Thanks for this query.
The best insulation, when weight is a concern, is a vacuum.
Let's look at the physical principles and construction of a vacuum flask
Second best, next to the vacuum, are plastic or ceramic foams, which also are
light. For example
"polyimide foam as the thermal insulation material for spacecraft thermal design.
This material has characteristics of high heat resistance, high
ultraviolet resistance, electrical insulation, and lightweight"
Both the vacuum and these electrically non-conductive materials will
allow electromagnetic signals to pass through.
Qualitatively, we see already that it should be possible to fulfill
your requirements of weight and the ability to maintain temperature
difference 260 - 80 = 180 C for 2 hours. I must make the assumption
here that the electronics itself does not produce a significant amount
of heat. I will also not address the
issue of mechanical stability, since no data were given on that requirement.
For polyimid foam
thermal conductivity is 90 mW / m * K , and density is about 8g/ml
Here ml Milli-liter is same as cc (centimeter cubed). The formula for heat
J = A * lambda * (T1 - T2) / length
which in our case means, flow of heat J, measured in Joules/second i.e. Watts W)
,assuming steady state, is 18 W * A / l.
Area A can be made small. E.g. the vacuum flask might hang on polyimid threads,
and the length of the thread could be made long - so that the amount
of heat which would travel from ambient to flask in 7200 seconds could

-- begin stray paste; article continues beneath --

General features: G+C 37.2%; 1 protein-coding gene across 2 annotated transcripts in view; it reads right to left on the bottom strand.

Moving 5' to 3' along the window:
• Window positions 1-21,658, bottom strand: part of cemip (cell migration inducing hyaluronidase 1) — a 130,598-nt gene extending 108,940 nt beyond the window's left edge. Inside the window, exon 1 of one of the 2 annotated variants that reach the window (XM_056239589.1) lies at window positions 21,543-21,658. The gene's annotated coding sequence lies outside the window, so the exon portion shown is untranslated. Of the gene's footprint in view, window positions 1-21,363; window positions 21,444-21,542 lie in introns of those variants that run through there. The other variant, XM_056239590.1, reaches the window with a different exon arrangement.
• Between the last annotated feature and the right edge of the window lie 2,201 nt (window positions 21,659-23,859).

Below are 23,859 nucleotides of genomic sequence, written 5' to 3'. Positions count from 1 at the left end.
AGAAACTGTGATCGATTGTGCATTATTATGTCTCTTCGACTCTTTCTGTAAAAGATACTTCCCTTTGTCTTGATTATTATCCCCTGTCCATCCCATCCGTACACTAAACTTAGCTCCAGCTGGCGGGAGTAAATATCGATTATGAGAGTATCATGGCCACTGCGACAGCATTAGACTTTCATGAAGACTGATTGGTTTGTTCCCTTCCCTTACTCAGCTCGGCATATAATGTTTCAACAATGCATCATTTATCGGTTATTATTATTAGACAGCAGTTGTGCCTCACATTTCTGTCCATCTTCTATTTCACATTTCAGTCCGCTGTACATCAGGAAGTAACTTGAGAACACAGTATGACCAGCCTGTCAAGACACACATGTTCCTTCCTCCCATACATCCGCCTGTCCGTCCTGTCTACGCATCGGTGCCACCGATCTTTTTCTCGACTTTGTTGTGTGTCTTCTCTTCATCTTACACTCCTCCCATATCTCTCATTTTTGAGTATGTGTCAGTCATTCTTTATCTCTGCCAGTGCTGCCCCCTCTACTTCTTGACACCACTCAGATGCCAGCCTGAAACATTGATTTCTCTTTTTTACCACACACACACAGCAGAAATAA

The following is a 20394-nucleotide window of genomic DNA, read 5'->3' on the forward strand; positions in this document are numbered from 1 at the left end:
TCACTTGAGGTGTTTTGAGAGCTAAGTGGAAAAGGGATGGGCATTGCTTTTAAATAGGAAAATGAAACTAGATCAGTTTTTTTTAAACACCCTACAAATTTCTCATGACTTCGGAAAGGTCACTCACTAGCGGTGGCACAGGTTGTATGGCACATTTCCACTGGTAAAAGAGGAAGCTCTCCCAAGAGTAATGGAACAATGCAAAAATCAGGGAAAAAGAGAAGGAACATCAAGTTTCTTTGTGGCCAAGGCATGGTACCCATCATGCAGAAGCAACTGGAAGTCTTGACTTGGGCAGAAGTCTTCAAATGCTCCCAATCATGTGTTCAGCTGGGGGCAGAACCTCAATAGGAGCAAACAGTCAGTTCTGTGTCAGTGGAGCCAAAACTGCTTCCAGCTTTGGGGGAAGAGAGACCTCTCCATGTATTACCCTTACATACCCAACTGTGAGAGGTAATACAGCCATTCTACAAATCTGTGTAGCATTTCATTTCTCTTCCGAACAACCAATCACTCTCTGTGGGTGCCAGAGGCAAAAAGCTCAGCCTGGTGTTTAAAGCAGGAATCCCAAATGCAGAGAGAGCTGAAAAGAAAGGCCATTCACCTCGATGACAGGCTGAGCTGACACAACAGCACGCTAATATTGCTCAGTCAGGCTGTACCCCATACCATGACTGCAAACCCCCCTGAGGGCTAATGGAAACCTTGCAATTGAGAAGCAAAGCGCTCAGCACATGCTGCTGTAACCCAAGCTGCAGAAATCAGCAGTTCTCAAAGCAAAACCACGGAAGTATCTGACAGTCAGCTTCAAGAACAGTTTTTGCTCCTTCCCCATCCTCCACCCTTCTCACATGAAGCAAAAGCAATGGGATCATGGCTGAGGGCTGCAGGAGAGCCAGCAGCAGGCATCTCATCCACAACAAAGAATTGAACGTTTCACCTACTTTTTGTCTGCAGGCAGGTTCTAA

be made very small. Just for comparison, let's consider each thread 1
mm square and 5 cm long.
The amount of heat would be
72 * 18 = 13 mJ
That is 13 miliJoules, which would increase temperature of the board,
depending on its mass, and specific heat very little, less than a degree
for typical electronics materials.
So, it certainly is possible to do what you need, and could be done
by less extreme means. (Instead of threads, it can sit on thin
stands.) This depends on requirements for mechanical stiffness and
strength. It might also be possible to add a few grams of 'dry ice'
or liquid nitrogen close to the electronics, provided that vacuum
could be actively maintained.
In some cases piece of common 'blue ice', placed with the
electronics into a stainless steel thermos, and wrapped inro heat
resistant fabric can do the job.
As you may already know, Paladinmed, this Google service will close
in about five days. I do hope that you will ask fo clarification, if
it is needed, before that. If you miss that Google deadline, this
does provide tips on research techniques and info on some of the other
research services or individual researchers who can help.
If you have additional data on parameters and requirements, it would be
possible to make these estimates tighter. I would be pleased to
provide such additional calculation, if you come back in time.